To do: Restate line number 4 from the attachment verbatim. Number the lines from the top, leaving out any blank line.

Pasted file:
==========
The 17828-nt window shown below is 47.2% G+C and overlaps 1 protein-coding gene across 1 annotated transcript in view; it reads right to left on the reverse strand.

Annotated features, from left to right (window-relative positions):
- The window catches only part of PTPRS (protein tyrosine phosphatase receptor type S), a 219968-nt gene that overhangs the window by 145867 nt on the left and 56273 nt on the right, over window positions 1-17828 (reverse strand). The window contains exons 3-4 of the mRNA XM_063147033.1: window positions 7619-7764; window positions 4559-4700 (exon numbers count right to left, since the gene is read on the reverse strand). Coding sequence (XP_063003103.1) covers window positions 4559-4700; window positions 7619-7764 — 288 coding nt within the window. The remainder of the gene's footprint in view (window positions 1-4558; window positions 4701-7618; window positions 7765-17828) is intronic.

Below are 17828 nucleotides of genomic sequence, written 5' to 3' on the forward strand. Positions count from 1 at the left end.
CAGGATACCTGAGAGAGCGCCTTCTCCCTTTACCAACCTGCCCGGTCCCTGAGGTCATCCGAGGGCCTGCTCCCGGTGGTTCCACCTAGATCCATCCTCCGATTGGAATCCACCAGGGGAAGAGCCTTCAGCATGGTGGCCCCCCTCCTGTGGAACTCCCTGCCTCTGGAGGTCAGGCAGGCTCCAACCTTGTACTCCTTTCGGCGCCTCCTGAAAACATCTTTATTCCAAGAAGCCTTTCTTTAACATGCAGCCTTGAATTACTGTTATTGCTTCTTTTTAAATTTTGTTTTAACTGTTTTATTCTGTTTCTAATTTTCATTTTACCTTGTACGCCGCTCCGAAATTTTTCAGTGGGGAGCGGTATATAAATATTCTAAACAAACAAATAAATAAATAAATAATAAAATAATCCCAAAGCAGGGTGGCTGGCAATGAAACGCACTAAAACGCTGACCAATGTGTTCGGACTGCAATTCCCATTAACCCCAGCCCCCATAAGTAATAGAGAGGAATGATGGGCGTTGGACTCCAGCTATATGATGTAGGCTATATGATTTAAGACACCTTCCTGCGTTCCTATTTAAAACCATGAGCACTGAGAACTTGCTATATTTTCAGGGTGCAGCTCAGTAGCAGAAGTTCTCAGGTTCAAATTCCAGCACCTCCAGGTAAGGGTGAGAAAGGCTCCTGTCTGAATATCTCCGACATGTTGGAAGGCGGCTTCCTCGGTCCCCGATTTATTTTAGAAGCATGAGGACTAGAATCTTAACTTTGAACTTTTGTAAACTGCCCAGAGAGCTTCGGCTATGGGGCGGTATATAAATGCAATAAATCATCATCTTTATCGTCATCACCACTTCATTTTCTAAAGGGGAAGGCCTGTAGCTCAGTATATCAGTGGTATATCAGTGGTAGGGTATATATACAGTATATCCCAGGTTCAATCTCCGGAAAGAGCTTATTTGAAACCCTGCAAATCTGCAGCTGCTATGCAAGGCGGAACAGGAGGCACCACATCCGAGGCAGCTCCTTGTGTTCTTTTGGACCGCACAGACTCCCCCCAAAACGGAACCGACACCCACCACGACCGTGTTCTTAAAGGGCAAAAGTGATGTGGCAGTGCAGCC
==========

Below are 17828 nucleotides of genomic sequence, written 5' to 3' on the forward strand. Positions count from 1 at the left end.